In theory, the E4 trans-European footpath was just what we wanted, meandering down through the Greek mountains from the northern border to the southern port of Githion. But actually, we had our own ideas of the places we wanted to see, and the E4 didn’t go to them all. There was the E6, too, of course, and national long-distance paths, like the O3. We followed them all from time to time, but combined them with local paths, often cobbled mule tracks that led from village to village long before cars were invented. Occasionally, we headed along a river bed or followed the track of an old railway. If the official route followed the tar, it was sometimes possible to skip off down a side route.
We had a rough route in mind before we set off, but we adapted it as we went. Day to day, it depended on several different factors. What was the weather like? Did we want to find a cafe or somewhere comfortable to stay for a couple of nights? Did we need to find a cashpoint? What did the locals advise?
We were surprised at how many paths were well-maintained and waymarked, and even the E4 is gradually being improved. As roads penetrated deep into the mountains, the old paths fell into dis-use or were destroyed. Modern shepherds have pick-ups, and no villager would walk if he could drive. But there’s now a new generation of Greeks who enjoy hiking, appreciate the old paths, and work hard to keep them open.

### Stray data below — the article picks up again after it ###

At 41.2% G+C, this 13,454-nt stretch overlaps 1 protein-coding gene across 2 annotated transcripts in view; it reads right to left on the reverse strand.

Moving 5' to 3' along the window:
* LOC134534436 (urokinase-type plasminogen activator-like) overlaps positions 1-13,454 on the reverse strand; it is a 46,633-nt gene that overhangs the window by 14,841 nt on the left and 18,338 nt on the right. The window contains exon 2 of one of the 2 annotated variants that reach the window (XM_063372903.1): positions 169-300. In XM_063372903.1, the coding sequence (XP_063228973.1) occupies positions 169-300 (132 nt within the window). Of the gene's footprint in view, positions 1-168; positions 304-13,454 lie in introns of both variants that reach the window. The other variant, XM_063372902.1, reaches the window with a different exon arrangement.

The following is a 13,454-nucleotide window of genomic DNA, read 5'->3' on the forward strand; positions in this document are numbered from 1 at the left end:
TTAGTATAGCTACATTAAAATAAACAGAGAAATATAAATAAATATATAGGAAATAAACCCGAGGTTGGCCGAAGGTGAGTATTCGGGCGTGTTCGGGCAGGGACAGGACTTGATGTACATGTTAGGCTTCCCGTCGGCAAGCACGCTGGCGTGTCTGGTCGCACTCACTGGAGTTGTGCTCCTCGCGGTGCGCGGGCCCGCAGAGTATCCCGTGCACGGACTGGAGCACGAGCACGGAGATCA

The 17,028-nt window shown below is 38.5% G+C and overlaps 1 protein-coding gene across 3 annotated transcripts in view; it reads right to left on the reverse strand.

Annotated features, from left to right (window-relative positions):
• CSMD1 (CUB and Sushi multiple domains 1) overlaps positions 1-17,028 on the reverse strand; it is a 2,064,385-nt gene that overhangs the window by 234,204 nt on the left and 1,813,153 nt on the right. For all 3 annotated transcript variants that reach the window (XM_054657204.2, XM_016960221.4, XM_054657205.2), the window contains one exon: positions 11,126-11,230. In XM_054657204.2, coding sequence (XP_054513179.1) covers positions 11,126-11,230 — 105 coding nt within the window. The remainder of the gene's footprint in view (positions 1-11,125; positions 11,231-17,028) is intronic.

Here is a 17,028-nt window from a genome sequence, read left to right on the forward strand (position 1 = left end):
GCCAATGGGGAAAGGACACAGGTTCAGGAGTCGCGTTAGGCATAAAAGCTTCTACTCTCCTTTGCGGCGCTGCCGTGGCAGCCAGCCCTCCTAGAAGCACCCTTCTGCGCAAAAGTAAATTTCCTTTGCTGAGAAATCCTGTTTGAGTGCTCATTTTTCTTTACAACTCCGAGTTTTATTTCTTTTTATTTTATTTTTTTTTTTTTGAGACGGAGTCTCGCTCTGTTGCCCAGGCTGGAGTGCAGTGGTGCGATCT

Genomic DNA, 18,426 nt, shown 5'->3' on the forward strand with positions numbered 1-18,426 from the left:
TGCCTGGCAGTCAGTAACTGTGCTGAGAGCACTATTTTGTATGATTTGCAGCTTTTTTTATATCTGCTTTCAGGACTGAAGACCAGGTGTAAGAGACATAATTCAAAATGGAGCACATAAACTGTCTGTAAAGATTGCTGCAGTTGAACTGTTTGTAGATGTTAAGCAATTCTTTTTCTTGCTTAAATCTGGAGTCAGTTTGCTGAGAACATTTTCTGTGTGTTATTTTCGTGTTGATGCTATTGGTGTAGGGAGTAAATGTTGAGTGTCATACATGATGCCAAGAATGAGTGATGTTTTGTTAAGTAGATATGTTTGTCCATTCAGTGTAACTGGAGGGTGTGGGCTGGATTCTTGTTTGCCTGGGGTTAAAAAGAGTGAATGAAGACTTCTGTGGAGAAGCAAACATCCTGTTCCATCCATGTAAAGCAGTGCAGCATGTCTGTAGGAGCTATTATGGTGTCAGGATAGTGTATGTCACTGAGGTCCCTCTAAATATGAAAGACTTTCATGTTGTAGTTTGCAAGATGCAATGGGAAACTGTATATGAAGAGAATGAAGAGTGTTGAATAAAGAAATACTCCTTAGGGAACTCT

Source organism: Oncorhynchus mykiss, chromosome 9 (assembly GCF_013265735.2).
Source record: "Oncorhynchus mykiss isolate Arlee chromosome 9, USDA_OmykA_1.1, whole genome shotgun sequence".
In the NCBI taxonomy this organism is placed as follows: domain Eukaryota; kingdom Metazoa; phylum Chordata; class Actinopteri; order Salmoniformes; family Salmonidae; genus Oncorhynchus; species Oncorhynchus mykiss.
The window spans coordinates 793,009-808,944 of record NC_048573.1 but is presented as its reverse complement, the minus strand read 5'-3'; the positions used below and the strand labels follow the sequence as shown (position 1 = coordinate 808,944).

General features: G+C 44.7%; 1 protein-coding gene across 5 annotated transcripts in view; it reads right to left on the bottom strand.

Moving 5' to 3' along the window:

In popular areas, such as the Zagoria, the old cobbled paths are valued for their appeal to tourists and seen as an important part of local heritage. Regular annual marathons or cycle tours help keep them open. Occasionally, it’s a handful of heroic individuals who have made a real difference. Rolf Roost, originally from Switzerland, has opened up the impassable trails of the E4 in the Peloponnese, while the Club of Arcadian Mountaineers and Ecologists have created the new seventy four kilometre Mainalon Trail. See Maps, guides and GPS.
But just as often, the paths were hard to find, and we had to fan out to find waymarks. Tree trunks blocked the way, or we struggled along scree slopes with a steep drop below. High up above the treeline, the path sometimes disappeared in the short turf. It didn’t matter, it was easy to pick out the route ahead – until the weather came down. We always asked if paths were open, or had perhaps been destroyed by a landslide the previous winter.
I loved the inventiveness of waymarks. Cairns, official yellow European signs, modern signs on robust metal poles – there were those in plenty. But soft drinks cans and plastic streamers were also pressed into service. My favourite was jam jar lids! The snows and gales of winter aren’t kind to waymarks, though. The waymark itself is blown away, and sometimes all that remains is a metal post.